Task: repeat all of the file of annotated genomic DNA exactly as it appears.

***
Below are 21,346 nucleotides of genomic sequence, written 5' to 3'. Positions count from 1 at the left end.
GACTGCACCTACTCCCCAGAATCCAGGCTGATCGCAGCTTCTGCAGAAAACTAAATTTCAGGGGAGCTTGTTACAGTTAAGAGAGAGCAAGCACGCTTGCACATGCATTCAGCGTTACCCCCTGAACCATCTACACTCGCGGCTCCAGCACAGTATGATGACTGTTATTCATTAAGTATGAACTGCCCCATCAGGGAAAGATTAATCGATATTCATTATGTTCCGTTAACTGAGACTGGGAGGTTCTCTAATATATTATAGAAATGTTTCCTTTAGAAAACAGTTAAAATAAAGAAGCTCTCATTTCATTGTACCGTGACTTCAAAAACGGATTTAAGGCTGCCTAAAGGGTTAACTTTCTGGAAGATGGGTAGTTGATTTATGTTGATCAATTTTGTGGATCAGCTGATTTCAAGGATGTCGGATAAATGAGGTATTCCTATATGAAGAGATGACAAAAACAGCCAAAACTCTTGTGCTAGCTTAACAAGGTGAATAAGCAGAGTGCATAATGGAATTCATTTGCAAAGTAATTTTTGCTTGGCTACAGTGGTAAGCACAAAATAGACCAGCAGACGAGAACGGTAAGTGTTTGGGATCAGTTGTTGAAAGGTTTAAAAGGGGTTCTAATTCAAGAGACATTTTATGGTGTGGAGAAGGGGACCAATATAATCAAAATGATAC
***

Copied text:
Below are 21,346 nucleotides of genomic sequence, written 5' to 3'. Positions count from 1 at the left end.
GACTGCACCTACTCCCCAGAATCCAGGCTGATCGCAGCTTCTGCAGAAAACTAAATTTCAGGGGAGCTTGTTACAGTTAAGAGAGAGCAAGCACGCTTGCACATGCATTCAGCGTTACCCCCTGAACCATCTACACTCGCGGCTCCAGCACAGTATGATGACTGTTATTCATTAAGTATGAACTGCCCCATCAGGGAAAGATTAATCGATATTCATTATGTTCCGTTAACTGAGACTGGGAGGTTCTCTAATATATTATAGAAATGTTTCCTTTAGAAAACAGTTAAAATAAAGAAGCTCTCATTTCATTGTACCGTGACTTCAAAAACGGATTTAAGGCTGCCTAAAGGGTTAACTTTCTGGAAGATGGGTAGTTGATTTATGTTGATCAATTTTGTGGATCAGCTGATTTCAAGGATGTCGGATAAATGAGGTATTCCTATATGAAGAGATGACAAAAACAGCCAAAACTCTTGTGCTAGCTTAACAAGGTGAATAAGCAGAGTGCATAATGGAATTCATTTGCAAAGTAATTTTTGCTTGGCTACAGTGGTAAGCACAAAATAGACCAGCAGACGAGAACGGTAAGTGTTTGGGATCAGTTGTTGAAAGGTTTAAAAGGGGTTCTAATTCAAGAGACATTTTATGGTGTGGAGAAGGGGACCAATATAATCAAAATGATAC